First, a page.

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Reminder - Digital Humanities: South Asia & Beyond - **April 25, 11:00am**

  • 1.  Reminder - Digital Humanities: South Asia & Beyond - **April 25, 11:00am**

    Posted Apr 17, 2023 11:42 AM
      |   view attached
    Colleagues,
    A friendly reminder to register and join us next week if you haven't already done so. Please see details below and in the attached flyer.

    Thanks and my best regards,
    --Triveni

    ------------------------------
    DIGITAL HUMANITIES: SOUTH ASIA & BEYOND
    2023 AAMESIG RESEARCH FORUM

    Asian, African, Middle Eastern Studies Interest Group (AAMESIG)/ACRL/ALA* invites you to a virtual research forum titled Digital Humanities: South Asia and Beyond featuring three prominent speakers, Dibyadyuti Roy, Deepthi Murali, and Elizabeth Lhost who have worked on a variety of important and creative South Asia related digital humanities projects. They will discuss their process of engaging with community, digital tools and methods to facilitate interdisciplinary scholarship within or across a broad range of concepts and the challenges of conducting a Global South focused DH project. We will hear about India's first Digital Humanities collective (DHARTI), transcultural consumption of Indian and Indian-imitation textiles in the 18th and 19th century, and Indian Princely States Online Legal History Archive (IPSOLHA).

    Date: 25th April 2023
    Time 11:00 am EST

    Resistive Ontologies of DH in/from Majority Worlds
    Dr. Dibyadyuti Roy Assistant Professor of Cultural Studies, Media Studies, and Digital Humanities at the University of Leeds.

    This talk emerges from a key question: how important is it for researchers, teachers and practitioners to identify with the normative ontologies of "digital humanities" to participate and contribute in the supposedly "Global" project of DH? By reflecting upon theoretical interventions in the field of DH alongside drawing upon the speaker's lived experiences as a community-oriented DH practitioner, this talk will emphasize tactics of advocacy and action that allow active structures of resistance against intersectional privileges and other oppressions in DH and DH-related fields. Reflecting on the speaker's experience of being a founding member of India's first Digital Humanities collective (DHARTI), this talk will challenge the epistemic legacies of DH "big tents" and discuss potential paths for crafting a decolonized praxis of DH beyond normative structural, technical, and linguistic paradigms.

    Connecting Threads: What We Learned from the Pilot for a Global South-to-South Connections Digital Humanities Project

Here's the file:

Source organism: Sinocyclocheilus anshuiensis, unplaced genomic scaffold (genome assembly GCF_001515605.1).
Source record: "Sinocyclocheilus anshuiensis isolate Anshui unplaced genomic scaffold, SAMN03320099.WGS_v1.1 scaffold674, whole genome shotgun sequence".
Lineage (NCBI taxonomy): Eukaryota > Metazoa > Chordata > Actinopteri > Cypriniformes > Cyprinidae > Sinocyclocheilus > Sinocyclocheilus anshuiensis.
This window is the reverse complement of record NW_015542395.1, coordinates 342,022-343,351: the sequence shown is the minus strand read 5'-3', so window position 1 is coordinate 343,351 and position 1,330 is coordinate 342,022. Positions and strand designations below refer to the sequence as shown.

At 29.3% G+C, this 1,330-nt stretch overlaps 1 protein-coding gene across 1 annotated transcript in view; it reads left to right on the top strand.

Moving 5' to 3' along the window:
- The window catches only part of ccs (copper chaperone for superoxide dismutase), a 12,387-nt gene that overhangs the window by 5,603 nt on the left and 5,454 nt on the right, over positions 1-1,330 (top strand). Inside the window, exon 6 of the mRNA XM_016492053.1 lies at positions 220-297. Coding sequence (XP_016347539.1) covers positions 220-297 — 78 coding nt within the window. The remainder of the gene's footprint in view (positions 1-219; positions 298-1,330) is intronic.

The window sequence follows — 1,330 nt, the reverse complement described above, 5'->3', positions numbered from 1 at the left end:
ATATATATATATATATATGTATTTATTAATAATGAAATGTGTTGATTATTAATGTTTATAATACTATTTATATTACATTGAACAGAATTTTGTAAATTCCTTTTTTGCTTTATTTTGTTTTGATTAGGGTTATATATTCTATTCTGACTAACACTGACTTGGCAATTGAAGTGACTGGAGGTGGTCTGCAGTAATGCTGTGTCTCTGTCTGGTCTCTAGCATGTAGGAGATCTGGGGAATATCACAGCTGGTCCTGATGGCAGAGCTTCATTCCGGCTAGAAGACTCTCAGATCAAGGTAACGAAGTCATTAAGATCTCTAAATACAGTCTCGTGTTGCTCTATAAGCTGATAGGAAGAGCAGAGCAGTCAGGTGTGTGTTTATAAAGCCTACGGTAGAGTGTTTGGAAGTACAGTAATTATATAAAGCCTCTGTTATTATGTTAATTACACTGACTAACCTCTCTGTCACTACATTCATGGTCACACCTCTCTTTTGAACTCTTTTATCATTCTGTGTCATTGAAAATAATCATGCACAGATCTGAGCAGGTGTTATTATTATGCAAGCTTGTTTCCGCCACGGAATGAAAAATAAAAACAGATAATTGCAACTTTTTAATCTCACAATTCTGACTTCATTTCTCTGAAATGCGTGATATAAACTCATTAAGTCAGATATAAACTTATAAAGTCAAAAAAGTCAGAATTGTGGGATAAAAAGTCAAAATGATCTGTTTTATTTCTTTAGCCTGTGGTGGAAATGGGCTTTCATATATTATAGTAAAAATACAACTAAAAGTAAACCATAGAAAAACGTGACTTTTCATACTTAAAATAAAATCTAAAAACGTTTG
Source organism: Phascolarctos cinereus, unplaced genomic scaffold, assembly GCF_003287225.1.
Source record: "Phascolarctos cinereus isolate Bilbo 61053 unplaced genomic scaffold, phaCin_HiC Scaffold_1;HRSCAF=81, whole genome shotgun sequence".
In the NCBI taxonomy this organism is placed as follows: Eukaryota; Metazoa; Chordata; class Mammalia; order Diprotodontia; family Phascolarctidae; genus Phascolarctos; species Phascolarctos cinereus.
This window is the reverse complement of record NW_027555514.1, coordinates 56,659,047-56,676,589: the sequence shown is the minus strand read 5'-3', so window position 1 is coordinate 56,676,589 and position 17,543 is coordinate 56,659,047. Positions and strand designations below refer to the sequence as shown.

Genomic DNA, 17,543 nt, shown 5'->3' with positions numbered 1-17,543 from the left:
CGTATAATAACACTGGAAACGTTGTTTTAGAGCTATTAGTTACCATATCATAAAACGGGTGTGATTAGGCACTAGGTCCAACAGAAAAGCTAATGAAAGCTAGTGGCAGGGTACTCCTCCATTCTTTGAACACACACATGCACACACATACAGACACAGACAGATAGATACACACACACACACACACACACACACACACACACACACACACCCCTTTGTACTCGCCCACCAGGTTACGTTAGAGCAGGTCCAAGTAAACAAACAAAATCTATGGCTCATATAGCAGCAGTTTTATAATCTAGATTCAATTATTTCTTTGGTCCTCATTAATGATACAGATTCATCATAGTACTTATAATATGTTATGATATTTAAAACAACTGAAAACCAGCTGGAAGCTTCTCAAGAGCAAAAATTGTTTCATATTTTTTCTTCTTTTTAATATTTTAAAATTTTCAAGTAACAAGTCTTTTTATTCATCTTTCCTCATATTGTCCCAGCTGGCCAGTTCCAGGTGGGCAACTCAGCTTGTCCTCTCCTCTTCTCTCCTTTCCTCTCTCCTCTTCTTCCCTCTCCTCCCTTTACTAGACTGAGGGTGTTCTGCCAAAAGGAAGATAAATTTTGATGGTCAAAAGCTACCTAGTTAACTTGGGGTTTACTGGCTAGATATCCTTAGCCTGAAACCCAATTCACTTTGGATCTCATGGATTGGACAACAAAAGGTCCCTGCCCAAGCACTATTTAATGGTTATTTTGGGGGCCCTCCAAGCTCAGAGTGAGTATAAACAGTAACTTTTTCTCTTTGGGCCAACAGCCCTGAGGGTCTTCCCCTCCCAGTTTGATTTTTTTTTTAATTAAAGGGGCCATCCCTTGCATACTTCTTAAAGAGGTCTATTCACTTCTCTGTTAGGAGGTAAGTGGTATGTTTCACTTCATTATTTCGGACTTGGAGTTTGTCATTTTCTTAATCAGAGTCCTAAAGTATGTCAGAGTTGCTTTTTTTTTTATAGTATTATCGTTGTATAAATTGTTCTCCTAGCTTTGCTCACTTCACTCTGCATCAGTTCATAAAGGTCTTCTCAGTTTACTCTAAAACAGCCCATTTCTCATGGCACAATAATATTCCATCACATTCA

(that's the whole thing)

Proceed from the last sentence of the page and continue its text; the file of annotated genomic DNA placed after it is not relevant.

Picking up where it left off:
Dr. Deepthi Murali Research Assistant Professor, Roy Rosenzweig Center for History and New Media, George Mason University .

    This talk will address Connecting Threads, a collaborative multi-partner digital humanities project on transcultural consumption of Indian and Indian-imitation textiles by communities in the Global South in the eighteenth and nineteenth centuries. One of the most used textiles globally in this period was the "Madras handkerchief". A large square-shaped checked cotton cloth made in a variety of colors and checkered patterns (that is often confused with gingham), Madras handkerchiefs were not just a measure of the high craftsmanship of lower-caste Southern Indian weavers for centuries past, but they were to varying degrees used as distinctive head wraps by different groups of Caribbean peoples, as neckties and lower-garment fabric by communities in South Asia and Southeast Asia, and for a myriad number of utilitarian purposes of bundling belongings, wiping sweat, and eventually as rags for cleaning homes, across the world. This talk will focus on data sources and data collection for this project that we have undertaken in the past year, including challenges of doing
    a Global South focused DH project. I will also briefly touch upon what we envision this project will be in its visualization phase.

    The Indian Princely States Online Legal History Archive (IPSOLHA): Aims, Objectives, Challenges
    Dr. Elizabeth Lhost South Asia Digital Librarian, Center for Research Libraries

    The Indian Princely States Online Legal History Archive (IPSOLHA) is a digital database project designed to bring the legal history of the dozens of princely states that promulgated independent laws, maintained separate court systems, and contributed to ideas about sovereignty and society during British rule into conversation with the growing field of South Asian legal history. By locating, cataloging, and making these resources accessible-as fully digitized documents when possible or as detailed library and archive references-IPSOLHA will provide scholars with tools to pursue new research questions, engage in multi-state and comparative research, and make the legal histories of the princely states visible within the wider history of British India. This presentation will introduce IPSOLHA as a digital database project, describe its aims, and outline its future objectives.

    Organized by:
    Deepa Banerjee, Convener, AAMESIG, South Asian studies librarian, University of Washington
    & Triveni Kuchi, Incoming Convener, AAMESIG, South Asian studies librarian, Rutgers University-New Brunswick

    *Asian, African, Middle Eastern Studies Interest Group (AAMESIG), Association of College and Research Libraries (ACRL), American Library Association (ALA)
    ----------------------------


    --

    Triveni Kuchi
    Social Sciences/Instructional Services Librarian
    Librarian for Sociology, Criminal Justice, Cinema, Middle Eastern, and South Asian Studies
    New Brunswick Libraries, James Dickson Carr Library , 75 Avenue E, Piscataway
    Rutgers University - New Brunswick
    New Jersey - 08854
    T: 848-445-5733; F: 732-445-3472
    triveni.kuchi@rutgers.edu


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